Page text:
"In the tiny office, they found a tiny staff grappling with a blizzard of paper, and at
its center a small, round man in spectacles. He did not let them down."
According to Margaret Reid, who was a 26-year old graduate of Cambridge
University and a clerk in the intelligence service when she was assigned to work with
Foley, the staff at the Passport Control Office was about twice its normal size when she
arrived at Tiergartenstrasse in December 1938.
In a letter to her mother, just after Kristallnacht, she recounted the impressions of
her first day at the office:
"There was," she wrote, "a queue waiting when we got there at nine this morning
and I believe some of them had been there since 4 a.m."
He initial impression of Foley was of "an active little man… [who] appears to work
14 hours a day and remain good tempered."
Foley, recalled his wife Kay, worked without a break from 7 a.m. to 10 p.m.,
personally handling as many applications as he could, assisting his staff or giving advice
and comfort to those who were waiting for their applications to be processed.
Eventually, Kay observed, the line outside the office was a mile long: "Some were
hysterical. Many wept. All were desperate. With them came a flood of cables and letters
from other parts of the country, all pleading for visas and begging for help.
"For them," she continued, "Frank's yes or no really meant the difference between
a new life and the concentration camps. But there were many difficulties. How could so
many people be interviewed before their turn came for that dreaded knock on the door?"
As conditions worsened for Jews in Berlin, Foley took greater risks by allowing
some Jews, including Leo Baeck, to live in his home at Lessingstrasse 56.
"They would ring up and ask for help and Frank would slip down to the door late
at night and let them in," recalled Kay.
"They knew if they stayed in their own houses at night they ran the risk of being
dragged away by the Gestapo… I do not know that the Nazis would have done if they
had discovered we were hiding Jews."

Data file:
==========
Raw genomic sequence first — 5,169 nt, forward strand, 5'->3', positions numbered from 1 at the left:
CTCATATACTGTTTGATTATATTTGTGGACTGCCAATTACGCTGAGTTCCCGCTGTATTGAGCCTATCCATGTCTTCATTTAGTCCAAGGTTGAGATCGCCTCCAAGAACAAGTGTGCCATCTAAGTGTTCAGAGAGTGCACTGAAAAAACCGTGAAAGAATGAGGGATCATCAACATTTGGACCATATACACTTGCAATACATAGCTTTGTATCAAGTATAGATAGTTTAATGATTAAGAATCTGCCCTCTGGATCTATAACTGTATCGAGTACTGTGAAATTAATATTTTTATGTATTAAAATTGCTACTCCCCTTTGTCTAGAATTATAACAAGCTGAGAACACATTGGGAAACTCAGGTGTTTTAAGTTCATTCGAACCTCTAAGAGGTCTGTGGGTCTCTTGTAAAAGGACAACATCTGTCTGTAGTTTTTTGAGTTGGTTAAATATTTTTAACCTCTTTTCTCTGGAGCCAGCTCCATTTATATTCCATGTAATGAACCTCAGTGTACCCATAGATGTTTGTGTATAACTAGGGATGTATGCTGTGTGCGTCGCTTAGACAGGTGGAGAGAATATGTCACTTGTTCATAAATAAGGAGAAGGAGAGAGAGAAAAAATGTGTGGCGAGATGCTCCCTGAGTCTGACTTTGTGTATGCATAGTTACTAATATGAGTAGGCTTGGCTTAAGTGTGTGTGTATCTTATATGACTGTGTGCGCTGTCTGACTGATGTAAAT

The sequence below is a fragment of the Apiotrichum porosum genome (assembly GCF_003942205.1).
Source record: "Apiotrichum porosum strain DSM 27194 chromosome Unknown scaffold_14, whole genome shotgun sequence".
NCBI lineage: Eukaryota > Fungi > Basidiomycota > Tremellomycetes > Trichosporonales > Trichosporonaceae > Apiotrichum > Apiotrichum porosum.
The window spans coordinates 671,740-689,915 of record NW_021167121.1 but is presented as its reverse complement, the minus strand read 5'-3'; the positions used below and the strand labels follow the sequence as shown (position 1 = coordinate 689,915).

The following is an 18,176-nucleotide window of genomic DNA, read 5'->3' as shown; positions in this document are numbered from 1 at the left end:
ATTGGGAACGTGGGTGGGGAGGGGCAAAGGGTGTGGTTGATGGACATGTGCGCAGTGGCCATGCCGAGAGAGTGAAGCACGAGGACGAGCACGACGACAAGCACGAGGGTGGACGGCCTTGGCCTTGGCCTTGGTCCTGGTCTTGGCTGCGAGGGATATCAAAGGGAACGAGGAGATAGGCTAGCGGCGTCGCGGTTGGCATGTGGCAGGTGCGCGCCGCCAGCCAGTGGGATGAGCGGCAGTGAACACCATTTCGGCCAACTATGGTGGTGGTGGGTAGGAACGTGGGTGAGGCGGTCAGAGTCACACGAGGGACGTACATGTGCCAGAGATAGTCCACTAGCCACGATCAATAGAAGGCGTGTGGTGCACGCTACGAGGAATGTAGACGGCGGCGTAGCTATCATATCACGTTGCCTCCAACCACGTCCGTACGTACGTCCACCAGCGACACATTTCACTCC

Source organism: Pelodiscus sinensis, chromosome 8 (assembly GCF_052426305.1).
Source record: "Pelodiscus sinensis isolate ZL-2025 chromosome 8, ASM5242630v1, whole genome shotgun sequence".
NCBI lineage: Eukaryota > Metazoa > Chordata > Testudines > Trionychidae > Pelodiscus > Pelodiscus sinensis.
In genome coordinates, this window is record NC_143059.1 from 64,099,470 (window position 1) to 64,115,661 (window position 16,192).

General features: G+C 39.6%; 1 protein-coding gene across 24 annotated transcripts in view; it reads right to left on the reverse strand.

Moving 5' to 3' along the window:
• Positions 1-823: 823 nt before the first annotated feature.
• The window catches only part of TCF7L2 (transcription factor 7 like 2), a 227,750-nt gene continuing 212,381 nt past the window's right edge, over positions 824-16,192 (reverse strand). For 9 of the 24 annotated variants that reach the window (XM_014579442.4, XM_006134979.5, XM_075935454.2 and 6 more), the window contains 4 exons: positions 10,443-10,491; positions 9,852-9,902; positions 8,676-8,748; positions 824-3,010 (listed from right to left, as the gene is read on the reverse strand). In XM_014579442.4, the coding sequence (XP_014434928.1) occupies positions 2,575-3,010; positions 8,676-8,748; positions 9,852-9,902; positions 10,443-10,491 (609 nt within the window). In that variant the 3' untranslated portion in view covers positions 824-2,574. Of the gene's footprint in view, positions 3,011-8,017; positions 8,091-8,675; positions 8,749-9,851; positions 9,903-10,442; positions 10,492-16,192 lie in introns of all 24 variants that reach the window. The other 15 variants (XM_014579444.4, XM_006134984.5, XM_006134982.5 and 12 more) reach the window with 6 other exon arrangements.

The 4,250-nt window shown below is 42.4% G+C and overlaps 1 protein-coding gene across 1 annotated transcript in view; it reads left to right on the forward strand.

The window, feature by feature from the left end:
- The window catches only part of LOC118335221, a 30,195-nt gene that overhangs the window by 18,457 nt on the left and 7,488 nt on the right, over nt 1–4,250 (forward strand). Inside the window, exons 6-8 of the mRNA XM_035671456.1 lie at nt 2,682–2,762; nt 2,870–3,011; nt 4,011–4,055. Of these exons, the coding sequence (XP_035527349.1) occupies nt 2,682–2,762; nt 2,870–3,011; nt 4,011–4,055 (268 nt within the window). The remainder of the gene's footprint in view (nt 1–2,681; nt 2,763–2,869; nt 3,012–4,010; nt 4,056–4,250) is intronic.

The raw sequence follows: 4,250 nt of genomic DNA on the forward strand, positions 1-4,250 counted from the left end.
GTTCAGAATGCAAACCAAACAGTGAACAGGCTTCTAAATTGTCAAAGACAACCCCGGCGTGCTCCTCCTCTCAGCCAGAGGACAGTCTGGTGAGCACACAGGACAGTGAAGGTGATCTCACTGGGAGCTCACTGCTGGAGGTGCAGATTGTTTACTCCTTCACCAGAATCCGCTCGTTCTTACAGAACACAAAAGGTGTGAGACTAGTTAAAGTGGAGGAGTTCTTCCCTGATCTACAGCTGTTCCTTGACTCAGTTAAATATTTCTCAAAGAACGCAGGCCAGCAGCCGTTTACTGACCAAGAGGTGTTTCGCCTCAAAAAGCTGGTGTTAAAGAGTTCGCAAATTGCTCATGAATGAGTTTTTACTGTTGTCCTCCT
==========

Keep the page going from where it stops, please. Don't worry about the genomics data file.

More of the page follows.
Between 1933 and 1939, according to Hubert Pollack, one of the Jewish workers
trying to get Jews into Palestine, tens of thousands more people received visas than
should have, given a strict interpretation of the rules.
"I know possibly better than any other Jew alive how great our debt of gratitude is
toward that honest and courageous man," he said.
"The number of Jews saved from Germany would have been tens of thousands
less… if an officious bureaucrat had sat in Foley's place."
Even after he locked up his office on Tiergartenstrasse for the last time on
August 25, 1939, Foley continued helping Jews to escape.
During the first week of the war, Youth Aliya certificates that he had signed were
being used by the US Embassy to send hundreds of Jewish children to safety in
Scandinavia and, through the Italian port of Trieste, to Palestine.
Lord Janner of Braunstone, chairman of the London-based Holocaust Education
Trust, has now appealed to Yad Vashem to ensure that "Frank Foley… be recognized
and his memory honored as one of the Righteous Among the Nations.
"He carried out thousands of rescues when one can be enough to qualify," Janner
wrote to Yad Vashem. "He risked his own life and position and did not seek any
remuneration for his actions."
Sabine Comberti, who now lives in the predominantly Jewish district of London's
Golden Green and is one of Foley's survivors, has joined the campaign for his
recognition by Yad Vashem.
She says quite simply: "He saved our lives. He did something that was highly
illegal by giving people visas they should not have had. If anyone deserves a place in
Yad Vashem, he does. He was a wonderful man."
Like Comberti, Paula Quirk and her family, also of London, owe their survival to
She feels "very strongly that the English people who helped never got the credit
they deserved. Foley, in his modesty, never told people how much he did."
Frank Foley died in 1958. Was it simple modesty that prevented him from
discussing his role in 1930s Berlin? Why has his story remained unknown for so long?
According to author Smith, Foley's association with British intelligence inhibited
discussion of all activities he performed while in the service.
"He was not allowed to talk to people when he came back to Britain," says Smith.
"His life in Berlin had to remain secret."
Now, with the passage of time, details of his work are beginning to emerge from
archives in Britain and Israel.
And with the revelations come appeals for Foley at last to be recognized for the
conspicuous heroism he displayed in saving thousands of Jewish lives.